Her gut told her to turn away, to go back to her room, to shower and redo her toe nails and sleep, in case her answer would be yes. Although in all truth, she expected it not to be. She only wanted the option.
The flicker came from the sword as he twirled it around his body. Twirled wasn’t the right word. That was what Caroline did. Or what she used to do. It was a delicate, graceful movement. But then, so was this man. He was a delicate, graceful movement, if she could allow herself to stretch the definition of the word delicate. His precision was. As far as she could tell, the sword moved in exactly the same path, repeated, smooth, strong, graceful. It moved like a dancer, but more deadly.
Depending on its intent.
Caroline found herself wishing it was not quite so dark, that the moon was more than half full so she could see him better. He was dark haired. Tall. Broad-shouldered. Trim. Muscular. His dark shorts hugged his hips and thighs. His thighs were broad but toned. The rippled muscles were occasionally highlighted by the moon’s glint and the lights from the pier.
His face was washed out by shadows. Not even a glint. Odd.
The pattern changed, became faster, more intricate. His arm muscles surged and receded in imitation of the waves around him.
He stopped, chest expanding, shoulders circling, sword tip down.
Caroline stood in awe. His head was down. At rest.
When he raised it, she shrank back. He looked her direction, as far as she could tell. His head tilted. Slightly. Held still.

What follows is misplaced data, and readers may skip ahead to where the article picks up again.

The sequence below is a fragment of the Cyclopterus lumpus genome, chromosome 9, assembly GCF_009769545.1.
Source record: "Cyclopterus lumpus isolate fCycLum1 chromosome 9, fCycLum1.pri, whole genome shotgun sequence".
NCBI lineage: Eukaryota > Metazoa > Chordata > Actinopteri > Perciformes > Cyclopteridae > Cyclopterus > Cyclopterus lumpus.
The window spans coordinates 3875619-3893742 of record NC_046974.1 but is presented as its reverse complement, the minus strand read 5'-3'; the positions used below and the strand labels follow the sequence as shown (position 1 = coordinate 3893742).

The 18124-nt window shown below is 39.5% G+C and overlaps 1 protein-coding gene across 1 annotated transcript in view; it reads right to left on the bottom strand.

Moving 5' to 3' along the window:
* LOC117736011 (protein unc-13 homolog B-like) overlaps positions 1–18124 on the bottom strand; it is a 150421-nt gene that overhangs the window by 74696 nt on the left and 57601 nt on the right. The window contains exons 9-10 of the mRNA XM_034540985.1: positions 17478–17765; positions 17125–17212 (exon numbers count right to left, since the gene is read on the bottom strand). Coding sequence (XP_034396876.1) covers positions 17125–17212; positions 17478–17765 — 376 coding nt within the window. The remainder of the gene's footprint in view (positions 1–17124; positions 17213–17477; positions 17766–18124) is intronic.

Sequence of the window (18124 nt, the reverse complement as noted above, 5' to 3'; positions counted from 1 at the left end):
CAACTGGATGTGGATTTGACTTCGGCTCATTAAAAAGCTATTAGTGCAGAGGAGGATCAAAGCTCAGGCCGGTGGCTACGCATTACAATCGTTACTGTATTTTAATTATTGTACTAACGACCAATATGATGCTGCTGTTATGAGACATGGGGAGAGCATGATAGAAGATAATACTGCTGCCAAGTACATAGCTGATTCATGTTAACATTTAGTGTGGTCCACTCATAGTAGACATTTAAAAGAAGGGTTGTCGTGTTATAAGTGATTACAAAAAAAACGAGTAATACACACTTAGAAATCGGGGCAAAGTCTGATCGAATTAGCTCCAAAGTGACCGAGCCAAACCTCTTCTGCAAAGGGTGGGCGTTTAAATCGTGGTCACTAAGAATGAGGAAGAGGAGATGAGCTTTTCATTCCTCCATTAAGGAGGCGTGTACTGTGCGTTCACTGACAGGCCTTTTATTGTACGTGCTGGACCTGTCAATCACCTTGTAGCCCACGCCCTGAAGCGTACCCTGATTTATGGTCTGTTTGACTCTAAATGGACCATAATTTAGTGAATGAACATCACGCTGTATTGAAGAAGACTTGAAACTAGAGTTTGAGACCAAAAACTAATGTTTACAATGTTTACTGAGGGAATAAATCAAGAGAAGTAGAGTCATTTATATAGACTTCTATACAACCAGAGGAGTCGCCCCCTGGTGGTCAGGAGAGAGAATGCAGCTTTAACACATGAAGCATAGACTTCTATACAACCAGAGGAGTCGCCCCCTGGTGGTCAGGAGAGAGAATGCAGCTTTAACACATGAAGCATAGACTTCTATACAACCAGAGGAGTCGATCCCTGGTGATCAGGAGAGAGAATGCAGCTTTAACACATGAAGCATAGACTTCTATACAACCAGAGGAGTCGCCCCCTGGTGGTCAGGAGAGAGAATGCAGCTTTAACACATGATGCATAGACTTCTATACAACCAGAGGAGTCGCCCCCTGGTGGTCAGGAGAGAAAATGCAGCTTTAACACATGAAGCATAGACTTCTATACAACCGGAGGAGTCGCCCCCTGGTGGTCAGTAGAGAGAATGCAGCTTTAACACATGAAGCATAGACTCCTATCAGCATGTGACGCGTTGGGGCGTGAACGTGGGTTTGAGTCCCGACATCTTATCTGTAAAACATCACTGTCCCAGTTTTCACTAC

She shuffled backward, slowly. The knick on the bottom of her foot pinched. She curled her foot to take pressure off of it as she continued her slow creep away from the sword. He didn’t move. He watched her. Or she imagined he watched her. It was dark. She was too far away, in black calf-length leggings and a long dark gray lightweight short-sleeved tunic. He couldn’t see her.
To test her theory, she edged to the side, out of the water, still backward, away from the angle his face pointed.
His head followed.
Her stomach clenched and she turned quickly, near jogging up the beach toward the sidewalk that would take her back to her room. Caroline glanced back several times but no sign that he followed appeared. As far as she knew, he was still on that little boat, with his big sword resting its tip between his legs.
With her heartbeat calming again, she caught the whiff of Taco Boy near the Beachside Bed and Breakfast and detoured that direction. When had she last allowed herself greasy tacos? She didn’t remember.
Tonight, she would splurge.
Tomorrow, she would decide whether to audition for the job.